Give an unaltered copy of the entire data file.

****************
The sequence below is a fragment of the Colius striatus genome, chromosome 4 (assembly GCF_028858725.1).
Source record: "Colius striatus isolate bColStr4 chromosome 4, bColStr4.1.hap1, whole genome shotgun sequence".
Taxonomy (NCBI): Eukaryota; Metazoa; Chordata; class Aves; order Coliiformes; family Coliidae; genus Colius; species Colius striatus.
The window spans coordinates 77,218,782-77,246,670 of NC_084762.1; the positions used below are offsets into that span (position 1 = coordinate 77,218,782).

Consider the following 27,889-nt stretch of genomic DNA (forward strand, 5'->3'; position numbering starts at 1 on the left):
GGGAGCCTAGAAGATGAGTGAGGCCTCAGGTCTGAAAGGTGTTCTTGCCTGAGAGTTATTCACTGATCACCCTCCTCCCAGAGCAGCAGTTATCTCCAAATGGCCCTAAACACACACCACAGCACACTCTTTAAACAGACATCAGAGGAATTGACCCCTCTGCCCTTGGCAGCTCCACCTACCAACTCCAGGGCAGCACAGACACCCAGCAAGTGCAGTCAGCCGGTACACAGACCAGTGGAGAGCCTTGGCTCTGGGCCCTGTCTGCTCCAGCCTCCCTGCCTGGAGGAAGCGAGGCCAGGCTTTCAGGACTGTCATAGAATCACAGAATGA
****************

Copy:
The sequence below is a fragment of the Colius striatus genome, chromosome 4 (assembly GCF_028858725.1).
Source record: "Colius striatus isolate bColStr4 chromosome 4, bColStr4.1.hap1, whole genome shotgun sequence".
Taxonomy (NCBI): Eukaryota; Metazoa; Chordata; class Aves; order Coliiformes; family Coliidae; genus Colius; species Colius striatus.
The window spans coordinates 77,218,782-77,246,670 of NC_084762.1; the positions used below are offsets into that span (position 1 = coordinate 77,218,782).

Consider the following 27,889-nt stretch of genomic DNA (forward strand, 5'->3'; position numbering starts at 1 on the left):
GGGAGCCTAGAAGATGAGTGAGGCCTCAGGTCTGAAAGGTGTTCTTGCCTGAGAGTTATTCACTGATCACCCTCCTCCCAGAGCAGCAGTTATCTCCAAATGGCCCTAAACACACACCACAGCACACTCTTTAAACAGACATCAGAGGAATTGACCCCTCTGCCCTTGGCAGCTCCACCTACCAACTCCAGGGCAGCACAGACACCCAGCAAGTGCAGTCAGCCGGTACACAGACCAGTGGAGAGCCTTGGCTCTGGGCCCTGTCTGCTCCAGCCTCCCTGCCTGGAGGAAGCGAGGCCAGGCTTTCAGGACTGTCATAGAATCACAGAATGA